In light of the recent events with the death of Osama bin Laden, D.A. Carson’s timely book Love In Hard Places is being offered as a free PDF download or you can purchase it at Westminster Books or Amazon. Love In Hard Places was born out of four lectures given in 2001. This book is a follow up to his previous book The Difficult Doctrine of the Love of God which fleshes out the many ways in which God does and does not show His love to people.

Andy Naselli points out that after Carson’s book was published 9/11 happened which prompted Carson to add a 35 pg. section titled “Hard Case Two: Osama bin Laden”.  As you can see from the title and the added section, this book is very relevant to the events of the weekend so I strongly encourage you to download the book or buy it.

Naselli gives us a summary of the added section:

  1. It may be helpful, first of all, to reflect on pacifism and “just war” theory in the light of the biblical commands to love and forgive.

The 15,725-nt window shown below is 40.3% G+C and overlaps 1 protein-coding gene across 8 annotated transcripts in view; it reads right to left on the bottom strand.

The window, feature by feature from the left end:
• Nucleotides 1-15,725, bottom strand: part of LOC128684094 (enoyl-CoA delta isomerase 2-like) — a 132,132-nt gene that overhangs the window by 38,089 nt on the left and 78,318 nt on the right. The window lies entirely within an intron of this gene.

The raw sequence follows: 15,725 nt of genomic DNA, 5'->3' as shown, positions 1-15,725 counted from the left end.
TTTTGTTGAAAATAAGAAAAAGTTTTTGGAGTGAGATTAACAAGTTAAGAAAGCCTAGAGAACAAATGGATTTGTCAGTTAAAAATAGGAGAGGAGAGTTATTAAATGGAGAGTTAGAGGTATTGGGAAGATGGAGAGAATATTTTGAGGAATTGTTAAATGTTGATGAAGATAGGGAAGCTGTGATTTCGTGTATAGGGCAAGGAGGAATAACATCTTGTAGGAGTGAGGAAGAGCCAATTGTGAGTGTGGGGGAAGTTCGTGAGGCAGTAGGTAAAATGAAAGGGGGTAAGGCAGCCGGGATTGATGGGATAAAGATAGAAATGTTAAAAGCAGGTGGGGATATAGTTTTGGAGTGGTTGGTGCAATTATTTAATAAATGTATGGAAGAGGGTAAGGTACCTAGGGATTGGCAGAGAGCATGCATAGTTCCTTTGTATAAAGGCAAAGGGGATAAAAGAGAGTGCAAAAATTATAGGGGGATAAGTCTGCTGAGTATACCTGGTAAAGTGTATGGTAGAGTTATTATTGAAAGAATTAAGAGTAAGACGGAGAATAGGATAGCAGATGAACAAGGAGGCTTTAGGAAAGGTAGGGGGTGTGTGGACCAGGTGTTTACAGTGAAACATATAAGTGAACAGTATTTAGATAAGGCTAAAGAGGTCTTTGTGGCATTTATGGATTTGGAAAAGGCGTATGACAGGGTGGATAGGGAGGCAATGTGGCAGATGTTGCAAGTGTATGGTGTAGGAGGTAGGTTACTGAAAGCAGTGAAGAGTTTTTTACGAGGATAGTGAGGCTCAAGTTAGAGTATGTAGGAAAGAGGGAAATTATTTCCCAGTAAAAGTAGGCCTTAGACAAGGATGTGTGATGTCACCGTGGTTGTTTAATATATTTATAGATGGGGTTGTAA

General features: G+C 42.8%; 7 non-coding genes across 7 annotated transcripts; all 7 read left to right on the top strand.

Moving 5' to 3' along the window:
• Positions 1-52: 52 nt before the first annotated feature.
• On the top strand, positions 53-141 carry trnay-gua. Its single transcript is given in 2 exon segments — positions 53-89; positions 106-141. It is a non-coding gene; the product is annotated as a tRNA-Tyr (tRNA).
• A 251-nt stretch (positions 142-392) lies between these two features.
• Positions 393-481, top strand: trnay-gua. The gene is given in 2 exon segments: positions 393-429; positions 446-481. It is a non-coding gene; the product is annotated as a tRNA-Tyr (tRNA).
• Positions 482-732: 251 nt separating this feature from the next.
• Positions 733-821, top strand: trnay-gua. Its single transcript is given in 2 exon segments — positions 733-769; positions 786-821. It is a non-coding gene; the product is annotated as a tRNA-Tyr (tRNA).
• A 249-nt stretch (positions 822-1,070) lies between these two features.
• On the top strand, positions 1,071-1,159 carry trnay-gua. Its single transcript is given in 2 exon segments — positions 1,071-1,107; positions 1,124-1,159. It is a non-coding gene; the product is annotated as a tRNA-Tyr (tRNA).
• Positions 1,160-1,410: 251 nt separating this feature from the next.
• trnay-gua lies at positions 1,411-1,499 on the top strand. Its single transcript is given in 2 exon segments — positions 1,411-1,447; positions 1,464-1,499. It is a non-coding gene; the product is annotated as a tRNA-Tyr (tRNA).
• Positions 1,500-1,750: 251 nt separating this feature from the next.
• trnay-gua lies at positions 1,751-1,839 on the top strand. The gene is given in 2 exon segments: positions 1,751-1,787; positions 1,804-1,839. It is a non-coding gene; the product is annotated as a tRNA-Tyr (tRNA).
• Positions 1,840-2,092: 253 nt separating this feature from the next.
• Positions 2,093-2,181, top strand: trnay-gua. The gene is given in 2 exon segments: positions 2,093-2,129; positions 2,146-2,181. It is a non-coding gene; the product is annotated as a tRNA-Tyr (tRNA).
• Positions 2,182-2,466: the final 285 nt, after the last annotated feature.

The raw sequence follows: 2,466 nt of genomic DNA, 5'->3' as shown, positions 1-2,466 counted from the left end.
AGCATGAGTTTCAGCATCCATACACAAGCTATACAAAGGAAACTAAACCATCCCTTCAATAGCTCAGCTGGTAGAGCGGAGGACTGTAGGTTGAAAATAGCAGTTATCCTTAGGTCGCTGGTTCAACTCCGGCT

2. On the other hand, all war, even just war, is never more than rough justice. Even the just war is prosecuted by sinners, and so injustices will occur.
  3. Several other factors are often thrown into the debate about how we should respond to Osama bin Laden and other terrorists.
  4. Historically, wars have changed their form from time to time, generating fresh discussion about just war theory. It is time to begin this process again.
  5. As with racism, so here: Christians need to reflect on how some of the fundamentals of the faith bear on just war.
  6. One more theological reflection is relevant to the concerns of these lectures. Complex discussions about justice, forgiveness, enemies, and just war theory may entice us to forget that they were all precipitated by the effort to think exegetically and theologically about love.

Naselli applies the summary to the present situation:

Therefore, in the present struggle, even while we must try to prevent the terrorists from doing more violence, we must eschew a vendetta mentality. Love demands that we do not demonize Osama bin Laden. He is a human being made in the image of God. He is an evil man, and he must be stopped, but he is a man, and we should take no pleasure in destroying him. Vengeance is the Lord’s alone. Do not offer the alternative, “Should we weep for Osama bin Laden or hold him to account for his genocide and prevent him from carrying out his violent intentions?” The right answer is yes.

Advertisements